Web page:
A 3.8% increase in rail fares, and London tube and bus fares shot up by an average of 4.8%.
For those who drive, a bleak picture, with petrol prices soaring to record highs.
The Which? Money Podcast asked people affected by the cost of living crisis.
Here, we’ve summarised their tips for saving money on car costs and train fares, as well as suggestions for using other modes of transport. If you’re struggling to cover commuting costs, here's some advice.
Super-unleaded fuel is up to 15p per litre more expensive, so avoid using premium pumps at the station.
The price of petrol and diesel can vary dramatically across the UK. Comparison site Confused.com can be used to find cheaper options near you.
Supermarkets are the cheapest place to fill up.
There are apps to help you save on parking:
Avoid unnecessary add-ons and pay annually rather than monthly, if you can.
You could also cut your insurance premiums by increasing your excess (the amount you pay upfront if you claim). How to choose the right excess on your insurance policy.
Train companies release tickets 12 weeks in advance, some even earlier. You can set up alerts with many so you’re emailed when tickets go on sale for a particular route.
Book your tickets in advance. Wait longer and likely the price will increase.
Use National Rail’s season ticket calculator if you only commute part-time, to find the best ticket for you.
National Rail’s new flexi season ticket, could save you £100s – depending what route you take and how often. Flexi season tickets could give you a 49% discount on some routes but for some journeys, an annual ticket would be cheaper.
Railcards can offer good discounts.
So you’re not charged booking fees, save money booking tickets directly or via National Rail Enquiries or the train company,
You could see if it’s cheaper to get two tickets – one for each part of the journey. This is called split ticketing. It takes a few minutes to see if it’s cheaper, but the savings could be worth it, especially for longer journeys.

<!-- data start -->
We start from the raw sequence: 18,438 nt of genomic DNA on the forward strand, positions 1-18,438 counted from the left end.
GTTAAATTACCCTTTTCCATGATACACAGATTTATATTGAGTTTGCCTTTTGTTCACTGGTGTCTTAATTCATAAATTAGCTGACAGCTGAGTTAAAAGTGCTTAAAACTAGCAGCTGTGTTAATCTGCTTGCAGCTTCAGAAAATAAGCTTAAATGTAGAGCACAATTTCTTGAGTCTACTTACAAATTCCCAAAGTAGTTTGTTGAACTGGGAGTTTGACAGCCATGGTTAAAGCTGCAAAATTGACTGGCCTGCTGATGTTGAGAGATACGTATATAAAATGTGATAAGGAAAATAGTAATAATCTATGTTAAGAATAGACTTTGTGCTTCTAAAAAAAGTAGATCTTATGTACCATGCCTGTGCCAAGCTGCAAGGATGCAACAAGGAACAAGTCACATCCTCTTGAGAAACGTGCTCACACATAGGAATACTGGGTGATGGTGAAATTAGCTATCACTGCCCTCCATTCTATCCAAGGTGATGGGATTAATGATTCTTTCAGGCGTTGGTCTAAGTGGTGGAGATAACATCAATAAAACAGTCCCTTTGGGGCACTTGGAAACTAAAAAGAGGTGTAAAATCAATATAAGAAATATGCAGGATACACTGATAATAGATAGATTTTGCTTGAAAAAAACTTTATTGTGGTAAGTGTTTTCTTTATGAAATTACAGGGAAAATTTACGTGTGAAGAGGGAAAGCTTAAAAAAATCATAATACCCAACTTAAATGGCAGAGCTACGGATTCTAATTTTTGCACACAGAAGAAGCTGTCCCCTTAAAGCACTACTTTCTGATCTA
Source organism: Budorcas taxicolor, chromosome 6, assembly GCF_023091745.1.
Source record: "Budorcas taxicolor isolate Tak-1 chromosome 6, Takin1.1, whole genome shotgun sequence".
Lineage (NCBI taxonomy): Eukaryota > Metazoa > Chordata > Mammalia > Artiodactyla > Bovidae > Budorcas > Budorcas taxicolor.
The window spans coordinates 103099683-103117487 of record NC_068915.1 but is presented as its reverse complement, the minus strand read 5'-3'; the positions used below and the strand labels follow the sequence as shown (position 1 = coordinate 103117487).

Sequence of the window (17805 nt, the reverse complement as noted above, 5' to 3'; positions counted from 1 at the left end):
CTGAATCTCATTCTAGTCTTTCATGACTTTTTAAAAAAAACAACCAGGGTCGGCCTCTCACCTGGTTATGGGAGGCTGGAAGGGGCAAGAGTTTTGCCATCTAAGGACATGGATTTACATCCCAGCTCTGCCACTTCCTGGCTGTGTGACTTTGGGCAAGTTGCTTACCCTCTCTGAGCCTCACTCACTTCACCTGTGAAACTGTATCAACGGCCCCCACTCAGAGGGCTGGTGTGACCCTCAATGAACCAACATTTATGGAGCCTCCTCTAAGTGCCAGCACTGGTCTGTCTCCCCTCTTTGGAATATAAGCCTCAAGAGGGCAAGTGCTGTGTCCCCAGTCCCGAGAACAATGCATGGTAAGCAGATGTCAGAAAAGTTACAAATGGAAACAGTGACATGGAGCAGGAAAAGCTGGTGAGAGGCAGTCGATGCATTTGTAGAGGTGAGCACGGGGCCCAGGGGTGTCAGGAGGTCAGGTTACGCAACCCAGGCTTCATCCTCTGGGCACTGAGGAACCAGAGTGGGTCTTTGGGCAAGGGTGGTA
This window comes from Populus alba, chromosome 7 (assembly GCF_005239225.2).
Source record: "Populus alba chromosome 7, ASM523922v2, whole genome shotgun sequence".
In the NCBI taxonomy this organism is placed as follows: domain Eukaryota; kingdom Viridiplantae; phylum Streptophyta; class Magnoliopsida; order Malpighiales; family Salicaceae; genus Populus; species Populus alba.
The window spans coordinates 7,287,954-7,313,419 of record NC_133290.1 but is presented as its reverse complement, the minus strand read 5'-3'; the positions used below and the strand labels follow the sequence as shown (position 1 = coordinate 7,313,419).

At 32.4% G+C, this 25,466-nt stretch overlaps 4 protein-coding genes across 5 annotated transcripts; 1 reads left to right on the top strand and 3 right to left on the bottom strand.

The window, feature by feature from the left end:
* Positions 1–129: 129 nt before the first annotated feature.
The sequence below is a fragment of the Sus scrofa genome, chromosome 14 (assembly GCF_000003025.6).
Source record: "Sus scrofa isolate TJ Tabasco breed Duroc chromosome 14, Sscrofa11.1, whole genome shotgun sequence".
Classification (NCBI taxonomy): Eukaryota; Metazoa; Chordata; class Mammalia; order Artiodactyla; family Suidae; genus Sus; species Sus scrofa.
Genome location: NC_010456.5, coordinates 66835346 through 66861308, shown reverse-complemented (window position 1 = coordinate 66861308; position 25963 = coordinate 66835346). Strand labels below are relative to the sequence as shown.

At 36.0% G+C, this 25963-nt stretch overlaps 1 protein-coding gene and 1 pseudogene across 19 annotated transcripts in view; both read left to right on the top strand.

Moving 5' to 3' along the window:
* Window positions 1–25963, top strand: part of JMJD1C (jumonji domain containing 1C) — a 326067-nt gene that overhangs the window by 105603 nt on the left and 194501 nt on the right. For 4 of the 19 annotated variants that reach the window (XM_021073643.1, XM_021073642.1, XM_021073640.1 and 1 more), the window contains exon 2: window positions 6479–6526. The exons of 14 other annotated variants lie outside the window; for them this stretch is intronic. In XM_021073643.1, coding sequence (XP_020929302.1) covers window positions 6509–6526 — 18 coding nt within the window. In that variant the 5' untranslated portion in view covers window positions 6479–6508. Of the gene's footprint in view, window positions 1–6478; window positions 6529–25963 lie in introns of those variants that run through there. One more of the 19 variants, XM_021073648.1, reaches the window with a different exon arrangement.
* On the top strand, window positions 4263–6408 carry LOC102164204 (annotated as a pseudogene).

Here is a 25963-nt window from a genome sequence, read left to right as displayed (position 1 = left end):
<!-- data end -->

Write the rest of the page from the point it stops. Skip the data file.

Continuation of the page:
Cycling to work could save a huge amount of money. Check out Which?’s guide on how to get a cheap bike.
Consider carpooling with a colleague who lives nearby or a neighbour with a similar route to work, or signing up to a car-sharing scheme.
Simple changes to your driving style can reap rewards. Accelerate gently and shift up through the gears as soon as possible. Accelerating on flat roads, or with a gentle downward slope, consider skipping gears, such as moving from second to fourth. Not labouring the engine (when the revs drop too low), leads to greater fuel efficiency.
Anticipate traffic ahead. If you see stationary cars or red lights, ease off the accelerator, work your way down through the gears and let your car’s engine do the braking. You’ll need to apply the brakes eventually, but this technique will reduce wear on the brake pads.
Check your tyre pressure once a month – your car’s handbook will give the recommended levels – and ask for a wheel-alignment check at each annual service. Under-inflated tyres and misaligned wheels will drag down your car’s fuel economy.
Last updated: 26/04/2022